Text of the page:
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7 Patients in hospitals, residents of homes (e.g. retirement homes, homes for persons with disabilities), and inmates of prisons are excluded from all supplementary surveys.
8 Students at boarding schools are in scope for SEW. The 2003 survey yielded an estimate of 9,500 boarding school pupils aged 15 years and over. The only other information collected on these persons was sex and age.
9 This supplementary survey was conducted in both urban and rural areas in all states and territories, but excluded approximately 120,000 persons living in very remote parts of Australia who would otherwise have been within the scope of the survey. The exclusion of these persons will have only a minor impact on any aggregate estimates that are produced for individual states and territories, except the Northern Territory where such persons account for around 20% of the population.
10 The estimates in this publication relate to persons covered by the survey in May 2003. In the LFS, coverage rules are applied which aim to ensure that each person is associated with only one dwelling and hence has only one chance of selection in the survey. See Labour Force, Australia (cat. no. 6202.0) for more details.
RELIABILITY OF THE ESTIMATES
11 Estimates in this publication are subject to sampling and non-sampling errors:
12 The estimates are based on information collected in the survey month, and due to seasonal factors they may not be representative of other months of the year.
13 Occupation data are classified according to the ASCO - Australian Standard Classification of Occupations, Second Edition, 1997 (cat. no. 1220.0)
14 Industry data are classified according to the Australian and New Zealand Standard Industrial Classification (ANZSIC), 1993 (cat. no. 1292.0)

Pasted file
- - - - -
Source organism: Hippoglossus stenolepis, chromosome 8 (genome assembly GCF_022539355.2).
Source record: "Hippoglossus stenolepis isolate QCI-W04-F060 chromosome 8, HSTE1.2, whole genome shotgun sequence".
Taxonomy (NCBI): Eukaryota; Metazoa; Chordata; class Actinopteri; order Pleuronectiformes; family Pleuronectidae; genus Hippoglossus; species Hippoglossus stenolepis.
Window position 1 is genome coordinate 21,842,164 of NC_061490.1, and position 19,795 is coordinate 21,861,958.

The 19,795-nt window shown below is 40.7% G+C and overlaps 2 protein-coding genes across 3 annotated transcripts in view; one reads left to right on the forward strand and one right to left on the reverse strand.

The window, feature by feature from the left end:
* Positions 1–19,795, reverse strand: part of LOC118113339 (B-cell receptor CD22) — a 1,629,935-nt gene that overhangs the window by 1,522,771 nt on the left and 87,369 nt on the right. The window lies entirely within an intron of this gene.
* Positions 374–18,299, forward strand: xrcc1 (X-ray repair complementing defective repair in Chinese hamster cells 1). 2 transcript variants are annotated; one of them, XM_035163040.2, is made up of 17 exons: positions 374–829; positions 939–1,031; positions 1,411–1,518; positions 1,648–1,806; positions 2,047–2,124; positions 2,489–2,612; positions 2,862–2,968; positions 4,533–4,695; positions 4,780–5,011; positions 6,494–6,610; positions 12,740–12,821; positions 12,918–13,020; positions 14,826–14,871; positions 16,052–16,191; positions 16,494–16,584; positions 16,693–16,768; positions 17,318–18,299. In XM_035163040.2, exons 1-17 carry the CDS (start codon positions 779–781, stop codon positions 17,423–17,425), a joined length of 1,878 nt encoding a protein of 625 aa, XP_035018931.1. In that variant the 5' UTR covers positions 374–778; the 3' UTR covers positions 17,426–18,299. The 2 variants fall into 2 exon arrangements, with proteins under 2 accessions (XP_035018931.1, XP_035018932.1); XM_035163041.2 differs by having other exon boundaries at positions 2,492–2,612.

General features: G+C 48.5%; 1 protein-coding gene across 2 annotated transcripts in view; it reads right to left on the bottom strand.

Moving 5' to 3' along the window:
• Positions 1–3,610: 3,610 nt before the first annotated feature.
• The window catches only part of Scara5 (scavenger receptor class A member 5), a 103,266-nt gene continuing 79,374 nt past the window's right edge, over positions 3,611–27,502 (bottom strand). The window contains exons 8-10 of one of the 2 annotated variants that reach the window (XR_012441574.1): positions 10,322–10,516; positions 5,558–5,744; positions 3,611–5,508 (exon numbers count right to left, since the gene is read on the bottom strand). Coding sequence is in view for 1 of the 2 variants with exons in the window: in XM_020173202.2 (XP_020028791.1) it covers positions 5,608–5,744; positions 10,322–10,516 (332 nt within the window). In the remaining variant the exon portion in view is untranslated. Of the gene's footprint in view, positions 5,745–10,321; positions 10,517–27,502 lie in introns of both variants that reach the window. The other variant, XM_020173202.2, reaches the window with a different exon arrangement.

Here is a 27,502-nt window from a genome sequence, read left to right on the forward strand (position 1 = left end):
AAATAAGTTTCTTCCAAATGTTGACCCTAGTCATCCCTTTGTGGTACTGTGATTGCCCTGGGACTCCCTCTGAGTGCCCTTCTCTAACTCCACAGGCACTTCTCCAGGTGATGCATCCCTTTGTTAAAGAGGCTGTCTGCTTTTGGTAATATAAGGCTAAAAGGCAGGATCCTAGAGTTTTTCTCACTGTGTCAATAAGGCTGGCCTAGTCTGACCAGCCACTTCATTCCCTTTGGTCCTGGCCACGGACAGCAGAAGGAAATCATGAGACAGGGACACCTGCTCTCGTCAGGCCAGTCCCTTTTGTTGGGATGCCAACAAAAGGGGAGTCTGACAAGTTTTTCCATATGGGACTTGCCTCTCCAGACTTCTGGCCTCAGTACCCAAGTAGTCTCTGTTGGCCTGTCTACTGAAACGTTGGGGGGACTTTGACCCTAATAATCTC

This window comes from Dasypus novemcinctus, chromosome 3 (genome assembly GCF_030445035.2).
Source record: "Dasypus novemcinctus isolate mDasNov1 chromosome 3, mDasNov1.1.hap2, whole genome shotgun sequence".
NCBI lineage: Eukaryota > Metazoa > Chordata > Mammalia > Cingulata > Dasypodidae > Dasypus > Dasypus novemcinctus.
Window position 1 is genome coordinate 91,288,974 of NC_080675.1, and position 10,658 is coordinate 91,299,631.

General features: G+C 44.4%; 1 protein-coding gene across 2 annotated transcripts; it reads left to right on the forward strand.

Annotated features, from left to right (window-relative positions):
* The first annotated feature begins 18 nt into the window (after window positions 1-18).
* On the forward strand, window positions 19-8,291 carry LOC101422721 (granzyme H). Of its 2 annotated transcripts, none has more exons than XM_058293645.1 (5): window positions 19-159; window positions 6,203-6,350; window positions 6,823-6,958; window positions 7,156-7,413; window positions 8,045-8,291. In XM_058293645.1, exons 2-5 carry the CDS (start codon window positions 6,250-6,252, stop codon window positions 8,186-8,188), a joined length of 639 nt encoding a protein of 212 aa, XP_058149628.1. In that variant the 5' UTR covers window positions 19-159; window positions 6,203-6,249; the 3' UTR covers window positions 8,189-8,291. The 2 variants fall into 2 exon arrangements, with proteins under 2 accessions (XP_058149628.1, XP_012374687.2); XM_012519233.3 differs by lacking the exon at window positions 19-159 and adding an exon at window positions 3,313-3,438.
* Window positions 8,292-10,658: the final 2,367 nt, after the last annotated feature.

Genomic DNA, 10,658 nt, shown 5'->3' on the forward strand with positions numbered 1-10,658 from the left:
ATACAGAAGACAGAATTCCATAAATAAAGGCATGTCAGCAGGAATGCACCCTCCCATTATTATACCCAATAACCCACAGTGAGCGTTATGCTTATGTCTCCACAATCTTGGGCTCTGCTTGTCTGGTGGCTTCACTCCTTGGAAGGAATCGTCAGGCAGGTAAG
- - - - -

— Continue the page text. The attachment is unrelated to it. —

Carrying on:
15 Country of birth data are classified according to the Standard Australian Classification of Countries (SACC), 1998 (cat. no. 1269.0)
CLASSIFICATION OF EDUCATION
16 In 2001, the ABS Classification of Qualifications (ABSCQ) (cat. no. 1262.0) was replaced by the Australian Standard Classification of Education (ASCED) (cat. no. 1272.0). The ASCED is a national standard classification which can be applied to all sectors of the Australian education system including schools, vocational education and training and higher education. ASCED replaces a number of classifications previously used in administrative and statistical systems, including the ABSCQ. The ASCED comprises two classifications: Level of Education and Field of Education.
17 Level of Education is defined as a function of the quality and quantity of learning involved in an educational activity. There are nine broad levels, 15 narrow levels and 64 detailed levels. For definitions of these levels see the Australian Standard Classification of Education (ASCED), 2001 (cat. no. 1272.0).
18 The relationship between categories in the Level of Education classification should be essentially ordinal. In other words, educational activities at Broad Level 1 Postgraduate Degree should be at a higher level than those at the Broad Level 2 Graduate Diploma and Graduate Certificate and so on. However, when this idea is applied to the reality of educational provision in Australia, it is not always possible to assert that an ordinal relationship exists among the various levels of education.
19 This is particularly evident in the case of the relationship between Certificates I–IV in Broad Level 5 Certificate Level, and School Education included in Broad Level 6 Secondary Education. In this instance, the level of education associated with secondary education may range from satisfying the entry requirements for admission to a university degree course, to the completion of units in basic literacy, numeracy and life skills. Educational activity in these categories may therefore be of an equal, higher or lower level than Certificates found in Broad Level 5, Certificate Level.
20 Field of Education is defined as the subject matter of an educational activity. Fields of education are related to each other through the similarity of subject matter, through the broad purpose for which the education is undertaken, and through the theoretical content which underpins the subject matter.